Cuba’s healthcare system has long been lauded by the rest of the world for its free and high quality healthcare. According to 2012 statistics from UNICEF, the life expectancy at birth in Cuba is 79.1 years, exceeding that of most countries in the Western Hemisphere—including the United States (78.8). According to the National Statistics Office, with 82065 doctors, one for every 137 people, Cuba has one of the best-staffed medical networks in the world.
The island’s outstanding achievement in healthcare is attributed to the socialist power of “mass organization,” and the capacity to “mobilize the entire country in a nationwide campaign to do what needs to be done.”  Healthcare that covers the country’s entire population is a tremendously ambitious project, which involves the participation of all mass organizations. For instance, in 1964, the trade unions, Cuban Women’s Federation, the neighborhood Committees for the Defense, among others, promoted the distribution of anti-polio vaccine to 2,450,000 children under the age of 14 in 1964, and 1,407,000 children under six in 1966.
Cuban doctors are entirely accessible to the masses so that they can find one within a few blocks from their home. A strong domestic healthcare system is the foundation of Cuba’s remarkably consistent medical collaboration with other countries, which has been carried out for over half a century.
However, the export of doctors from the island has been criticized as being more political than humanitarian. Amauris Smartino Flories, a doctor and an anti-Castro activist, pointed that Cuba was sending more doctors to oil-rich Venezuela rather than Haiti, the hemisphere’s poorest country. While curing the wounds of people around the world, the Cuban doctors are unavoidably suspected of disseminating propaganda into the minds of those they interact with. Anti-Castro critics insist that security concerns arise while Cuban presence grows. It is claimed by sources close to the Martelly government of Haiti that, by collecting intelligence in the countries they serve, the Cuban medical corps are ”playing a double game.” However, it should be noted that the United States and other politically engaged nations carried on the same range of activities, even on a more intense level.
Friend or Foe?
As the United States pours money into West Africa, the small island state of Cuba is contributing with medical care, filling the medical vacuum by dispatching doctors and nurses to nations needing them. Margaret Chan, Director-General of WHO said late last month regarding the situation of the situation, “Money and materials are important, but those two things alone cannot stop Ebola virus transmission.” The region is in urgent need of medical personnel, and Cuba was one of the first governments to send health care workers prepared to combat Ebola.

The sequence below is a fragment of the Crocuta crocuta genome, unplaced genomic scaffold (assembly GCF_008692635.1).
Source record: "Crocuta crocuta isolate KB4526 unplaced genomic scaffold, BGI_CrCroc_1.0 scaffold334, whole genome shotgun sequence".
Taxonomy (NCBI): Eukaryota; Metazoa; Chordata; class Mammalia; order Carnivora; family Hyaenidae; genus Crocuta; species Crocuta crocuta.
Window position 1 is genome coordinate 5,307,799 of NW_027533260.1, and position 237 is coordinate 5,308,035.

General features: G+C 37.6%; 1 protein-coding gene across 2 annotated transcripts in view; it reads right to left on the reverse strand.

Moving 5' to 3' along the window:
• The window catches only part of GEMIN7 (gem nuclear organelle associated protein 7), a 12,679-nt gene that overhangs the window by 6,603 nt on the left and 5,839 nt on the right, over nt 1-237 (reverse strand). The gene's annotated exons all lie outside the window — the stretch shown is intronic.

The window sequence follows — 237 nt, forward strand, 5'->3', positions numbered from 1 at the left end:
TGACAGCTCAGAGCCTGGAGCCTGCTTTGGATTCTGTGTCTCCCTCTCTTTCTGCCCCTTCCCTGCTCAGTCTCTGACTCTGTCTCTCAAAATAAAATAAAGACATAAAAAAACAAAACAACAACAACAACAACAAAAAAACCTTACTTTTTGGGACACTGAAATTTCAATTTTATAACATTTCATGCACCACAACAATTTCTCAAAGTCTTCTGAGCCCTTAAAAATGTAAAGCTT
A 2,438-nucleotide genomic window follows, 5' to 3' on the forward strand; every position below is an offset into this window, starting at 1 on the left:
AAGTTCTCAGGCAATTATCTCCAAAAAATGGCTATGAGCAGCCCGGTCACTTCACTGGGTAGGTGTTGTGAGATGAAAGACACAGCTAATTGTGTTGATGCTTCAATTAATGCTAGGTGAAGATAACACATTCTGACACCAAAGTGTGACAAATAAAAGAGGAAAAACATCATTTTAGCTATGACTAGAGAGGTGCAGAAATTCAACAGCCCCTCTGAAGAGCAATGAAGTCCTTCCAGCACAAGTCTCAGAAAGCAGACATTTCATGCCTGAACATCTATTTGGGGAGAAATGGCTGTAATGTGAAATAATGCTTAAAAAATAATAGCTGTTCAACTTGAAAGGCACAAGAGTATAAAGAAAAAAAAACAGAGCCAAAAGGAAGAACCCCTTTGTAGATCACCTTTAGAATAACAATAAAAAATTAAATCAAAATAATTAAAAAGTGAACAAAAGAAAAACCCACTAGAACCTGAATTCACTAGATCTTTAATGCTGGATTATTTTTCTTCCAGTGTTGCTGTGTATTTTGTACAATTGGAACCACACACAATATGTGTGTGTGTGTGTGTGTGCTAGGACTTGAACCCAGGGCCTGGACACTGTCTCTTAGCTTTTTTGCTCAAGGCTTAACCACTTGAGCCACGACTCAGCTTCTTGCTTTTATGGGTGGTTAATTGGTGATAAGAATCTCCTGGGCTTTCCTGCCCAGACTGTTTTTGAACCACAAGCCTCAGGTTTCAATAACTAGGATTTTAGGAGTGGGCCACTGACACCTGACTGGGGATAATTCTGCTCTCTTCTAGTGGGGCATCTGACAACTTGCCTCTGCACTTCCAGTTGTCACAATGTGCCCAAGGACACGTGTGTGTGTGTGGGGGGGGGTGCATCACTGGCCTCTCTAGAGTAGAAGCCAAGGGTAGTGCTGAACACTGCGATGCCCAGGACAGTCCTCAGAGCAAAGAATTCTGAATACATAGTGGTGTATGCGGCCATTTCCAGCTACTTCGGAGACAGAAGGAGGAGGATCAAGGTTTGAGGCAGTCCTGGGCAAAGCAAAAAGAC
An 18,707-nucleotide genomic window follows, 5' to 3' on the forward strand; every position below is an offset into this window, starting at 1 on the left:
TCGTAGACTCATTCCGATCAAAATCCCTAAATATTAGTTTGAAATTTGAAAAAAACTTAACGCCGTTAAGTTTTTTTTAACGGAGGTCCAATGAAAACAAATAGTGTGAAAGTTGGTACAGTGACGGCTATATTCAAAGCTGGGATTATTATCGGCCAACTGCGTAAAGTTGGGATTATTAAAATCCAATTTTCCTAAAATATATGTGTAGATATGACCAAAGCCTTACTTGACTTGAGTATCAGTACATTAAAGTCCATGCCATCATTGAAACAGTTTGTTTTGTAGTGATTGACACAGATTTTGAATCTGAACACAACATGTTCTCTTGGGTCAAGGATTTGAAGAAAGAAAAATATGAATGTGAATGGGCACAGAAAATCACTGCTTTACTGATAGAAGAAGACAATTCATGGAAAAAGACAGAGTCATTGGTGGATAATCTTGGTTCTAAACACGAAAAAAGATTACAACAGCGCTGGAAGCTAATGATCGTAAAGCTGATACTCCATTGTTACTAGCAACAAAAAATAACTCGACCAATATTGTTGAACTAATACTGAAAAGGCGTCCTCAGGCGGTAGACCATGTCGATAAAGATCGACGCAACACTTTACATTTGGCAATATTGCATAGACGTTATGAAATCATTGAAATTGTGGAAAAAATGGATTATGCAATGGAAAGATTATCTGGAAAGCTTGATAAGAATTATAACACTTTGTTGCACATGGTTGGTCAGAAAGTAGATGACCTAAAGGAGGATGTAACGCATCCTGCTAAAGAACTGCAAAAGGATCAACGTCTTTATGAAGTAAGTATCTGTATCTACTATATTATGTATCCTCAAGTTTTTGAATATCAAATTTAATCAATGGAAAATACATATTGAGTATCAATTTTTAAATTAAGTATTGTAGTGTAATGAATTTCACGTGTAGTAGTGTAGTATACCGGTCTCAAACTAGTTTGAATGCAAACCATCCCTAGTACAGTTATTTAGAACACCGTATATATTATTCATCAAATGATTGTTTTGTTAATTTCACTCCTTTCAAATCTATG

Despite the suspicion that one of Cuba’s main aims is to spread ideology rather than medicine, Cuba’s performance has gained praise from the Ebola-stricken countries. On October 8, President Dr. Ernest Bai Koroma of Sierra Leone expressed gratitude and appreciation to Cuba: “This is a friendship that we have experienced since the 1970s and today you have demonstrated that you are a great friend of the country.”
As the high-flying symbol of the South-to-South partnerships, the Cuban-African cooperation model is transforming post-Cold War hegemony posed by the United States. The collaboration between Cuba and Venezuela has long been considered a challenge to U.S. dominance in the region. As the applause for Cuba increases, the US is struggling to maintain its “global giant” profile.
According to an interview with Julie M. Feinsilver conducted by the Council on Hemispheric Affairs,this should be considered as an appropriate opportunity for the United States, United Kingdom and Cuba to collaborate in stemming the Ebola epidemic. “The US and UK are providing medical facilities while Cuba is providing medical staff,” Dr. Feinsilver said.
“Our principle has been to share what we have and not to give what we don’t,” said Dr. Jorge Pérez Ávila, the director of the Pedro Kouri Institute for Tropical Medicine in Havana. “The little we have, we share. Our principle resource is human capital.”
This is a campaign purely based on medical boundaries, not political ones. Cuba deserves recognition by the international community for its prompt response to the Ebola epidemic.